One of the most well-known of these compromised books is Spring Fire published by Gold Medal Books and written by the comparable Marijane Meaker (published under the pseudonym Vin Packer), which marks the first true lesbian paperback novel involving two female main characters. Despite telling the story of two college girls whose love leads to a lesbian affair, the book ends with them being caught by their sorority sisters, a drunken car crash, and a mental breakdown that is obviously caused by the overwhelming madness of lesbian love.


Ann Bannon — remember her? — however, refused to give her characters their expected tragic endings in any of the six Beebo Brinker Chronicles books she wrote between 1957 and 1962, with Beebo later becoming the prime archetype for butch lesbians. Ending happily and with lesbian or bisexual women being portrayed as average rather than the stereotypical view of queer women being frigid, psychotic, and immature, Bannon paved the way for not only lesbian authorship in erotica past the pulp fiction era, but for the societal view of lesbian and bisexual relationships for women as a whole.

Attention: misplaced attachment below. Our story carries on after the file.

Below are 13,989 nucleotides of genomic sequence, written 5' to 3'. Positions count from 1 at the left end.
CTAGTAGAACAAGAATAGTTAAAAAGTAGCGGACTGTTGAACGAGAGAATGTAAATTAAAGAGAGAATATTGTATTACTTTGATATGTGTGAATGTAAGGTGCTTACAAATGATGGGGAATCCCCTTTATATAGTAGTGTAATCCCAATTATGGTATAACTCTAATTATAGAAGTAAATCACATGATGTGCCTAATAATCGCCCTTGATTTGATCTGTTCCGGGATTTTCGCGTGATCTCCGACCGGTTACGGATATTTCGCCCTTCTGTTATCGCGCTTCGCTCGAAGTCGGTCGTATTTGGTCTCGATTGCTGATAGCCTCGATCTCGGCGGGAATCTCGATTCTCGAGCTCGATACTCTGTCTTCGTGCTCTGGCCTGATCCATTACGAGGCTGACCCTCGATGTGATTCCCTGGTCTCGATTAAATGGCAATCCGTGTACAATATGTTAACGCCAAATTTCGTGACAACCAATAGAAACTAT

A good of example of this is one Bannon’s Beebo Brinker novel Odd Girl Out  — rated “objectionable” by the National Organization for Decent Literature, I might add — where Bannon has sorority girl Laura falling in love with her suite mate Beth, and ultimately finds herself caught in a bisexual love triangle with Beth and a boy named Charlie. The problems of heterosexual love are balanced between the new idea of what homosexual love can be, and both are present in equal measure despite the story ending with one of the girls in a straight relationship. But! A glimpse of light — the other remains a lesbian and still gets to live. (What a treat!)

While it can be argued that in retrospective, Bannon had a penchant for pandering to the overwhelmingly heterosexual audience, the idea of a surviving queer character at the end of a story was something that carried enough weight to be called “survival literature”. Lesbian author, activist, and historian Joan Nestle said it best, calling the books as such and explaining that, “In whatever town or cities these books were read, they were spreading the information that meant a new hope for trapped and isolated women”.